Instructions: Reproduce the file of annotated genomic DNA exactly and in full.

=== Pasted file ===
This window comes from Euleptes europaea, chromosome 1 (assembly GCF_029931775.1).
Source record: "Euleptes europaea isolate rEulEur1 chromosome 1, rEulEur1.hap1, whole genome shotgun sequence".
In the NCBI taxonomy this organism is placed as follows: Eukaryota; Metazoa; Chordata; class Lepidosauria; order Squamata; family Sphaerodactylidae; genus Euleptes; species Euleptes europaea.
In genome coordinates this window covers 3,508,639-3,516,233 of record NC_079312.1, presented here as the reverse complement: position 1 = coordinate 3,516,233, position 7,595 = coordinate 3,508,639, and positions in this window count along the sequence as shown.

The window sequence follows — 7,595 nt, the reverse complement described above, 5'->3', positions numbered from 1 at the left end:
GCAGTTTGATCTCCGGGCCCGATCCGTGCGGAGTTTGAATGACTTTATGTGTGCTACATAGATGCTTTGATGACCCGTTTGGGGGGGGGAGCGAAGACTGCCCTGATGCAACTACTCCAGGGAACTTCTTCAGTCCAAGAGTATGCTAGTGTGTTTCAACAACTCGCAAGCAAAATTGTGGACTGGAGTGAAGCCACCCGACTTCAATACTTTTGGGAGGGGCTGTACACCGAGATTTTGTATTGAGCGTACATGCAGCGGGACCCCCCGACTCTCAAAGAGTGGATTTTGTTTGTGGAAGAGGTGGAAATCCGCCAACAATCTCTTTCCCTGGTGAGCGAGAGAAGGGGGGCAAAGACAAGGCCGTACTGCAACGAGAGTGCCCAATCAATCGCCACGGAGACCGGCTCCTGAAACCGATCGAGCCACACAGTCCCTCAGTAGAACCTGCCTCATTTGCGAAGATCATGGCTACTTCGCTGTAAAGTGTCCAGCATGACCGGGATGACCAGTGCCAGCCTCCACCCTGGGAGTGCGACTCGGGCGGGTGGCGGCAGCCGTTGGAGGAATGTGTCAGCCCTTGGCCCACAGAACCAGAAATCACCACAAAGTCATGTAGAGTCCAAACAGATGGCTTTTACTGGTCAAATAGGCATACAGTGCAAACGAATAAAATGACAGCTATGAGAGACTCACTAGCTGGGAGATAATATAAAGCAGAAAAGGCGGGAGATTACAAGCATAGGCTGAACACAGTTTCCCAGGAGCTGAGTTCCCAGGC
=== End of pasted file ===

This window comes from Euleptes europaea, chromosome 1 (assembly GCF_029931775.1).
Source record: "Euleptes europaea isolate rEulEur1 chromosome 1, rEulEur1.hap1, whole genome shotgun sequence".
In the NCBI taxonomy this organism is placed as follows: Eukaryota; Metazoa; Chordata; class Lepidosauria; order Squamata; family Sphaerodactylidae; genus Euleptes; species Euleptes europaea.
In genome coordinates this window covers 3,508,639-3,516,233 of record NC_079312.1, presented here as the reverse complement: position 1 = coordinate 3,516,233, position 7,595 = coordinate 3,508,639, and positions in this window count along the sequence as shown.

The window sequence follows — 7,595 nt, the reverse complement described above, 5'->3', positions numbered from 1 at the left end:
GCAGTTTGATCTCCGGGCCCGATCCGTGCGGAGTTTGAATGACTTTATGTGTGCTACATAGATGCTTTGATGACCCGTTTGGGGGGGGGAGCGAAGACTGCCCTGATGCAACTACTCCAGGGAACTTCTTCAGTCCAAGAGTATGCTAGTGTGTTTCAACAACTCGCAAGCAAAATTGTGGACTGGAGTGAAGCCACCCGACTTCAATACTTTTGGGAGGGGCTGTACACCGAGATTTTGTATTGAGCGTACATGCAGCGGGACCCCCCGACTCTCAAAGAGTGGATTTTGTTTGTGGAAGAGGTGGAAATCCGCCAACAATCTCTTTCCCTGGTGAGCGAGAGAAGGGGGGCAAAGACAAGGCCGTACTGCAACGAGAGTGCCCAATCAATCGCCACGGAGACCGGCTCCTGAAACCGATCGAGCCACACAGTCCCTCAGTAGAACCTGCCTCATTTGCGAAGATCATGGCTACTTCGCTGTAAAGTGTCCAGCATGACCGGGATGACCAGTGCCAGCCTCCACCCTGGGAGTGCGACTCGGGCGGGTGGCGGCAGCCGTTGGAGGAATGTGTCAGCCCTTGGCCCACAGAACCAGAAATCACCACAAAGTCATGTAGAGTCCAAACAGATGGCTTTTACTGGTCAAATAGGCATACAGTGCAAACGAATAAAATGACAGCTATGAGAGACTCACTAGCTGGGAGATAATATAAAGCAGAAAAGGCGGGAGATTACAAGCATAGGCTGAACACAGTTTCCCAGGAGCTGAGTTCCCAGGC